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No age limit on research for 74-year-old PhD Graduate

Thursday 22 August 2019 10:34pm

John-White-PhD-graduate-image
Dr John White graduated with a PhD from Otago last weekend, aged 74.

It was quite a weekend for Dr John White who celebrated his 74th birthday last Friday and then donned cap and gown to receive his PhD at the Dunedin Town Hall on Saturday.

Dr White discovered his passion for academic research and writing when he did his MA in his twenties, but turned his back on university life for a career in the public service after he married and had a daughter. “There was about a 45-year gap between my MA thesis, and my PhD thesis,” he notes.

He was drawn into public health research by his late wife Robin White (nee McPherson) when she took up a role as executive officer with the former non-governmental agency, Fight the Obesity Epidemic (FOE). Initially he volunteered to help her with the accounts, but soon became FOE’s research officer.

"What we were fighting for then, there has been virtually no progress. Things like getting rid of junk food advertising to children, taxing unhealthy products, only having healthy food in schools ..."

“Suddenly I found myself doing lots of writing about obesity. And I did quite a lot of advocacy work, and what I always found was that the things we were trying to do came up against business interests or, in the case of obesity, the food industry.”

“What we were fighting for then, there has been virtually no progress. Things like getting rid of junk food advertising to children, taxing unhealthy products, only having healthy food in schools, but what seemed like common sense things to do to public health people couldn’t win over the government. My interpretation was that it was the power of the food industry that was stymying progress.”

In 2010, as part of his research for FOE, he began planning to analyse submissions to the panel conducting the Review of Food Labelling Law and Policy.

His goal was to better understand the influence of the food industry over government policies, using food labelling on packaged, processed foods as a case study.

But it was a chance remark from a public health professor, who asked, ‘if you are going to go to all that trouble, why don’t you turn it into a PhD?’ that led him to start work on his doctorate.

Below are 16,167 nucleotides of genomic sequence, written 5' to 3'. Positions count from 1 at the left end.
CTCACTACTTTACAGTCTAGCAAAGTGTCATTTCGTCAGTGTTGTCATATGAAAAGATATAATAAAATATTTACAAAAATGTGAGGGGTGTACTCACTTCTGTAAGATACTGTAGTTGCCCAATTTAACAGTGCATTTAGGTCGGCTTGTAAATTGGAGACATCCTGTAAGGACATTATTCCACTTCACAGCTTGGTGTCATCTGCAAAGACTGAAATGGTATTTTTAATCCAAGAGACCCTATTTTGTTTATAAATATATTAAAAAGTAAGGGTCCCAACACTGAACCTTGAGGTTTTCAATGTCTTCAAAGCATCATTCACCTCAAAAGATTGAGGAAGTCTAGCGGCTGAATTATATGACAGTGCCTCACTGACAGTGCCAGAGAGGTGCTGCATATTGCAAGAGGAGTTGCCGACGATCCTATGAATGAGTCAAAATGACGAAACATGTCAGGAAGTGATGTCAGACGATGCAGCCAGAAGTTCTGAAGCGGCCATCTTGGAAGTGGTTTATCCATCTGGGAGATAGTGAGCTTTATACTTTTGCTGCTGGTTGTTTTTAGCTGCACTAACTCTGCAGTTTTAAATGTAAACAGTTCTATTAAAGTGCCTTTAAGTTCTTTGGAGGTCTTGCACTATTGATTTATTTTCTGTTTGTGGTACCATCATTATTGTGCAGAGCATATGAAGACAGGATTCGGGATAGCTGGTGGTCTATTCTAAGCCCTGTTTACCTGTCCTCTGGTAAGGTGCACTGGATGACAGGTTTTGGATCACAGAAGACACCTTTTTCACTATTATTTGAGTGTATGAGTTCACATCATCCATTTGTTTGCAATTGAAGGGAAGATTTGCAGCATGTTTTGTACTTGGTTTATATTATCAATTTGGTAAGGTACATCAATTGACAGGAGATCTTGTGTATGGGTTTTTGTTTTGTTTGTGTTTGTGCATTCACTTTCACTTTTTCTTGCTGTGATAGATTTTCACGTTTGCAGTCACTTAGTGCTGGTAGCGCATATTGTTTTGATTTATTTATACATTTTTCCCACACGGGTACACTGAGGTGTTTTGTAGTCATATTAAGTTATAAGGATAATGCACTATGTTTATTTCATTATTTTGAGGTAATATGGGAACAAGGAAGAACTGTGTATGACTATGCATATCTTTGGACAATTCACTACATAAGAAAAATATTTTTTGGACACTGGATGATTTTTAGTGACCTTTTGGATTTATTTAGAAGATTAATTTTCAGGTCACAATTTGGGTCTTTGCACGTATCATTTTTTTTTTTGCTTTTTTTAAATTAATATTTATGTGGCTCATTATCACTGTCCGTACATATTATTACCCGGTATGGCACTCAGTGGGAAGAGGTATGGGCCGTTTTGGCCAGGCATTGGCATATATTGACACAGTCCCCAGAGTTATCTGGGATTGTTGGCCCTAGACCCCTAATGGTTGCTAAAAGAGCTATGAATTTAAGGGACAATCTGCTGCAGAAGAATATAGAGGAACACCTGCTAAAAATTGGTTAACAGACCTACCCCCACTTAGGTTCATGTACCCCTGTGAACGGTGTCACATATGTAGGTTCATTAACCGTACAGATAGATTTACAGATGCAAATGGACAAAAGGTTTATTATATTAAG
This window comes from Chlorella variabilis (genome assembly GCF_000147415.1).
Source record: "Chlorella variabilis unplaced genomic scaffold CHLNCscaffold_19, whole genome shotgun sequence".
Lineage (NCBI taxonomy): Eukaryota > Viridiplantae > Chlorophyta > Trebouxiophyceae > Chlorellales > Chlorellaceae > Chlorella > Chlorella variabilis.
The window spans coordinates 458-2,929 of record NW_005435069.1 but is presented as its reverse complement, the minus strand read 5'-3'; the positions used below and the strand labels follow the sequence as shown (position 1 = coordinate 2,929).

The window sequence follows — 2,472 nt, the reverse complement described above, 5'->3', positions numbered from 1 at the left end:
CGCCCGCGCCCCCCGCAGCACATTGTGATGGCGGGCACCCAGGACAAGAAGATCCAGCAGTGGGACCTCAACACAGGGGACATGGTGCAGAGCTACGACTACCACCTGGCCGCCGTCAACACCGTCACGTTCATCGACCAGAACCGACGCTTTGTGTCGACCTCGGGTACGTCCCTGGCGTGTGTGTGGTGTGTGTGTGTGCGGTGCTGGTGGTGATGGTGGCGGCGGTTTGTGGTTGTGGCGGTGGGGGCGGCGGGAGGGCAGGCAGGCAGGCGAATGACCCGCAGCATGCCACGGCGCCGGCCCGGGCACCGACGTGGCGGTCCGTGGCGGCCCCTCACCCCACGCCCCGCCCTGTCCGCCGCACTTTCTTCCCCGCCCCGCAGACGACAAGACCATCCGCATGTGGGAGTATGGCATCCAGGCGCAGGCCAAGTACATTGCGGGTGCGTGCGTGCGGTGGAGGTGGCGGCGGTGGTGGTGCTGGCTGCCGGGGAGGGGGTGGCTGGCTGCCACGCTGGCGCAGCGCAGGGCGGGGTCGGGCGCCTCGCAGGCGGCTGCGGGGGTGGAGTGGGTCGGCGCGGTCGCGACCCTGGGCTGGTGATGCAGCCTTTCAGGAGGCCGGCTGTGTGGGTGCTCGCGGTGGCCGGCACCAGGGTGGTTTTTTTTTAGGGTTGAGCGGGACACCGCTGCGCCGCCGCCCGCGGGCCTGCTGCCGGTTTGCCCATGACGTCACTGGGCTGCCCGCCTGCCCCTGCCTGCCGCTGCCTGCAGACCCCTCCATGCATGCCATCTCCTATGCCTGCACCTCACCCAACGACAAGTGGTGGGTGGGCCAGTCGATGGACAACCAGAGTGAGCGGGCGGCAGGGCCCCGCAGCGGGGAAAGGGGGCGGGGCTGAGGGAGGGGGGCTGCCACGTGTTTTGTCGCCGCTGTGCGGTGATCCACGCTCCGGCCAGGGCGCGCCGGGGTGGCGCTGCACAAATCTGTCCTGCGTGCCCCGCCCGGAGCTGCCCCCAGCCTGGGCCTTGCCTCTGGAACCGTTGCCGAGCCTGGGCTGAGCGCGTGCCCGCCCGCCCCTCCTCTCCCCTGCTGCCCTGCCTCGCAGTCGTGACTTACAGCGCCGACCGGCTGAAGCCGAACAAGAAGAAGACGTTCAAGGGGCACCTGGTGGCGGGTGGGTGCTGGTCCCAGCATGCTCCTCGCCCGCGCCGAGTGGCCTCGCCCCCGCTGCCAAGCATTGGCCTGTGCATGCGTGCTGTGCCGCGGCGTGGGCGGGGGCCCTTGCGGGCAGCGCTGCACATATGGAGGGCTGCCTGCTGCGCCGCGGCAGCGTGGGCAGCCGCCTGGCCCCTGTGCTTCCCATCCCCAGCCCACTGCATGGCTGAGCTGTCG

His PhD thesis, Business Influences on government decisions affecting public health: a case study from Australia and New Zealand, was eight years in the making – with Dr White taking three years out to care for wife Robin when she became ill with terminal cancer.

He is very pleased, he says, to have been able to dedicate his thesis to Robin, who was the catalyst for his work.

"What can we do about reducing the ability of business to produce products and services that damage public health has become my big thing, and what I expect will remain my big interest forever really."

With academic research and writing a personal passion, graduating at the ceremony in Dunedin on August 17 was just a “little candle on the icing” of his work over the previous eight years, Dr White says.

“I absolutely love doing academic research and writing, so whenever I completed a major piece of work on my thesis, and felt I had worked it out and nailed what I wanted to say, each of those were the big highlights for me.”

Dr White, who did his research at the University of Otago, Wellington, plans to continue writing academic papers and advocating for change.

He is already at work on a new research paper examining the influence of the regulatory environment in Australia and New Zealand on the development of the Health Star Rating system on food packaging.

“It was by accident that I got into public health, because my wife happened to get a job in public health, but it wasn’t long before it became my overwhelming interest. What can we do about reducing the ability of business to produce products and services that damage public health has become my big thing, and what I expect will remain my big interest forever really.”

Dr White’s PhD was supervised by Associate Professor George Thomson from the Department of Public Health and Professor Louise Signal, Director of the Health Promotion and Policy Research Unit both from the University of Otago, Wellington.